Keywords: brands , news , social media , tiktok , featured post
A study on media consumer trends from the Creative Digital Agency on Generation Z revealed that roughly 80% of Gen Z’s population of 67 million Americans gets its news through a mobile device—either on social media or through a news app like Apple news, as well as through word of mouth discussion with friends and family. The study also revealed that less than 20% of Generation Z catches up with the news through traditional mediums like radio or newspaper.
Next I reached out to people I knew who had lost a baby before and the overwhelming consensus was that miscarrying naturally was both painful and scary, and that a D&C was relatively painless, quick, and low risk.
These platforms allow people to access them supposedly for free, but instead of charging them a fee they require people to give up their personal data. This is then analysed to aggregate people into groups, and to make predictions about their interests and characteristics – primarily so they can use these insights to generate advertising revenue. The report found that the scale of harvesting and monetising of personal data by these platforms is incompatible with people’s right to privacy.
Even though the main calls in the report are to governments and how they must regulate the industry, it behoves us all to look at the roles we play.
At Amnesty, we are just as dependent on these platforms as big corporations, political parties, and local businesses in order to reach, engage and grow our audiences. The pervasive power of these platforms is exactly why Amnesty has brought out a report on them.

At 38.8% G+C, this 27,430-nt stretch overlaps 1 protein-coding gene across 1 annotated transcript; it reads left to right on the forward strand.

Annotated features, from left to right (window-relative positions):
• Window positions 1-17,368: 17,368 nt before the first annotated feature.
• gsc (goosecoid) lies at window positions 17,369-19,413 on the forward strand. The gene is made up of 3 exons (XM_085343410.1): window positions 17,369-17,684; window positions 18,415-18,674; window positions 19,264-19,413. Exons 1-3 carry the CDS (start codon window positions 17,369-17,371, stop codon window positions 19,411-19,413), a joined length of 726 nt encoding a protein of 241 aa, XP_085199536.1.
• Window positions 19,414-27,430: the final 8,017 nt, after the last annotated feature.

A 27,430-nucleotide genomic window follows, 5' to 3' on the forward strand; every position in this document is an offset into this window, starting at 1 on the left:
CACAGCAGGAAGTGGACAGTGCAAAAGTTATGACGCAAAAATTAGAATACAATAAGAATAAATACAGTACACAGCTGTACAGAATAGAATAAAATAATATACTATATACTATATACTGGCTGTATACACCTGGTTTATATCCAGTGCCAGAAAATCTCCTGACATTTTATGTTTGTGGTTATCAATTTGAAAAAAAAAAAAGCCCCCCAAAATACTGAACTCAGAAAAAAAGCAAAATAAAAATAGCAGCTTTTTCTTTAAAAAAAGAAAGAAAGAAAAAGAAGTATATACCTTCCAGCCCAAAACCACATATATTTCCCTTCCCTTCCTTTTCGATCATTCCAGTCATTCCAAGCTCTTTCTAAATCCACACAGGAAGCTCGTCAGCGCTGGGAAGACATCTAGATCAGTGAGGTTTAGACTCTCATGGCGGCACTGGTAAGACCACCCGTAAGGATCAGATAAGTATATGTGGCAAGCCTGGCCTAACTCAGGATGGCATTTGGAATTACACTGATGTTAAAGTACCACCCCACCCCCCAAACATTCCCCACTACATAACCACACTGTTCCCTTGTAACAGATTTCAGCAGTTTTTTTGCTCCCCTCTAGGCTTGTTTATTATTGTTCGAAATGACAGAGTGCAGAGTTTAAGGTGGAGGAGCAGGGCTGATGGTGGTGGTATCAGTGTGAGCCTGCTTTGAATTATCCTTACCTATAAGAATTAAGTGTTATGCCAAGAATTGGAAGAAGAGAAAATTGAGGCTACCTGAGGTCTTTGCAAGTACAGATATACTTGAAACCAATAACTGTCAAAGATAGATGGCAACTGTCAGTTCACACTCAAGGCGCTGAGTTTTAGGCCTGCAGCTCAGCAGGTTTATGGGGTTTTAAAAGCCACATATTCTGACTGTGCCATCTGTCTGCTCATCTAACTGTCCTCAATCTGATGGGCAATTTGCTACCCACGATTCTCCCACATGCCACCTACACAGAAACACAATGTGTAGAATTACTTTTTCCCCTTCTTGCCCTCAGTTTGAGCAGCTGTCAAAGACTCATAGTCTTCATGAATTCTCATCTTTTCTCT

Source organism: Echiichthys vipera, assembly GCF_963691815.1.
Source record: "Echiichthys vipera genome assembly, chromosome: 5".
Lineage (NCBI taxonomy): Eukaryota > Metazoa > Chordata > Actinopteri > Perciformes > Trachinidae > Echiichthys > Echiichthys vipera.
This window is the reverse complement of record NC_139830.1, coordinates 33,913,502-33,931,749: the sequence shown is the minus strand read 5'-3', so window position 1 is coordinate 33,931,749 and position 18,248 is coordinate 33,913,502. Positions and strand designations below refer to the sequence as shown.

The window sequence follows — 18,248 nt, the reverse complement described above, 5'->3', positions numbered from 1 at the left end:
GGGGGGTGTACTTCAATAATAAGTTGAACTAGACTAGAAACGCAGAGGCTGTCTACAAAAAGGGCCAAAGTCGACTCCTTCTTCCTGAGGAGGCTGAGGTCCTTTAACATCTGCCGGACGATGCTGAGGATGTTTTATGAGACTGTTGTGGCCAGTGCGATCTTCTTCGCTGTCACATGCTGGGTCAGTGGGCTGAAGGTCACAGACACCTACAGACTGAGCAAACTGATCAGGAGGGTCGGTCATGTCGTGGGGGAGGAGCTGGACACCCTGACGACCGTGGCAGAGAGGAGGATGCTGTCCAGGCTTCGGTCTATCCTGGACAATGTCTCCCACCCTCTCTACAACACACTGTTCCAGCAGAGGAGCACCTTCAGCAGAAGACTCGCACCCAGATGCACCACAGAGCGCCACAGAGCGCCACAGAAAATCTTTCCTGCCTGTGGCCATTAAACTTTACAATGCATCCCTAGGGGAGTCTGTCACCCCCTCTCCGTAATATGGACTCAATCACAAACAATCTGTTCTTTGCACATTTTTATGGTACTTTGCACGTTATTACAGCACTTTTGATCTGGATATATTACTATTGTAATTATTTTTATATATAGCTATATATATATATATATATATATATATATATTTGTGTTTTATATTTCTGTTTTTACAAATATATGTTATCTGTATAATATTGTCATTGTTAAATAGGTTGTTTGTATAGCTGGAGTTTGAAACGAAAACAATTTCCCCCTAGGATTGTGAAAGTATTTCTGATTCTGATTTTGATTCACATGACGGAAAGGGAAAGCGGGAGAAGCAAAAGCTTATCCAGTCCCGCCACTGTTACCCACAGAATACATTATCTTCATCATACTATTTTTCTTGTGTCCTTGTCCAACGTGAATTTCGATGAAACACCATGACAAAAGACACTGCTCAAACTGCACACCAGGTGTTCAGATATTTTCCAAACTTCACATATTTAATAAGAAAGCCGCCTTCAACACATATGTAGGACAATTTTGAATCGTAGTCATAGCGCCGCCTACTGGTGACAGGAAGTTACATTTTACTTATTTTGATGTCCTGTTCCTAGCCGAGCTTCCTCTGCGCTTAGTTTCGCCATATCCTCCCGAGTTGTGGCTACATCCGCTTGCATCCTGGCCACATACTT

Everybody’s kind of getting scammed in that space and you probably shouldn’t be buying Google search.
Matthew Horiuchi (Director of User Acquisition @ Calm) [ @ ca. 30:35 ]
Note that this depiction is vastly oversimplistic (for example, Matthew himself notes that costs actually vary widely, they are not pinpointed as depicted here). Also, there are probably an infinite number of axes upon which to chart media channels (for example, if one such axis were to represent “rationality”, all of these would be at the “zero rationality” end of the scale — see also “Definition: How to Define “Retard Media”“).
If you haven’t heard the term “fake news” yet, please come out from under that rock and join the rest of us. As for the rest, you will no doubt be aware that fake news has been linked to extremist politics, social division, mob violence, and crime.
Old people. No, seriously. A new study found that Facebook users over the age of 65 are far more likely to share fake news than younger users. The reasons for this include a lack of digital media literacy by people who didn’t grow up with the internet and age-related cognitive decline.
China’s WeChat found similar results on that network and also concluded that country folk are more likely to share…
We’re trained to serve ads in your moments of quiet desperation
Today, three out of four smartphone owners turn to Google first to address their immediate needs. As a result, Google marketers like me must survive on our ability to play on your impatience and impulsiveness when you’re using a mobile device. We must be there to serve you an ad in your “micro-moment,” the second you decide to use your phone to alleviate the discomfort of not having “it” now — whether “it” is a last-minute sale, directions to a soon-closing store, information about a fast-filling class, or anything else.
As Google plainly phrases it, micro-moments are the “intent-rich moments when decisions are made, and preferences shaped.” This belies what Google can’t say: Your need-it-now mentality usually comes with uncomfortable feelings of anxiety and fear. When you’re shopping in this mindset (for anything, not just a product), your restraint is…
I am not a free-speech lawyer, but when human health is at stake, perhaps search engines, social media platforms and websites should be held responsible for promoting or hosting fake information.
Haider Warraich, a fellow in heart failure and transplantation at Duke University Medical Center, is the author of the forthcoming “State of the Heart: Exploring the History, Science, and Future of Cardiac Disease.”